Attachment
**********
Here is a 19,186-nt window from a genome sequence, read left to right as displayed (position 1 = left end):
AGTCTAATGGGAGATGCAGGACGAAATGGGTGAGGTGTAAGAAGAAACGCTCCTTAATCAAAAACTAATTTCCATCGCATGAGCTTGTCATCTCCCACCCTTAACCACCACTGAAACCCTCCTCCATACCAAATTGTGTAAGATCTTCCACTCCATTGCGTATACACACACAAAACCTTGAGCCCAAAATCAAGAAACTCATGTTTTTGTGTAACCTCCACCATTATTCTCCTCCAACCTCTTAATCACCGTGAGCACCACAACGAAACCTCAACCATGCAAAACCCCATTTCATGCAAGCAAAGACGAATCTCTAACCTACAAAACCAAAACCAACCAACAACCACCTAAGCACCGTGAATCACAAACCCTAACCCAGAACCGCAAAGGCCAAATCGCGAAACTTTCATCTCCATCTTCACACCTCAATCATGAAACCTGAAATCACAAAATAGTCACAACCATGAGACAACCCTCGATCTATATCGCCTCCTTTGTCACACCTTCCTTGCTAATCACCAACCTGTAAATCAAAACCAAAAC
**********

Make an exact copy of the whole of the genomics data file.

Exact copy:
Here is a 19,186-nt window from a genome sequence, read left to right as displayed (position 1 = left end):
AGTCTAATGGGAGATGCAGGACGAAATGGGTGAGGTGTAAGAAGAAACGCTCCTTAATCAAAAACTAATTTCCATCGCATGAGCTTGTCATCTCCCACCCTTAACCACCACTGAAACCCTCCTCCATACCAAATTGTGTAAGATCTTCCACTCCATTGCGTATACACACACAAAACCTTGAGCCCAAAATCAAGAAACTCATGTTTTTGTGTAACCTCCACCATTATTCTCCTCCAACCTCTTAATCACCGTGAGCACCACAACGAAACCTCAACCATGCAAAACCCCATTTCATGCAAGCAAAGACGAATCTCTAACCTACAAAACCAAAACCAACCAACAACCACCTAAGCACCGTGAATCACAAACCCTAACCCAGAACCGCAAAGGCCAAATCGCGAAACTTTCATCTCCATCTTCACACCTCAATCATGAAACCTGAAATCACAAAATAGTCACAACCATGAGACAACCCTCGATCTATATCGCCTCCTTTGTCACACCTTCCTTGCTAATCACCAACCTGTAAATCAAAACCAAAAC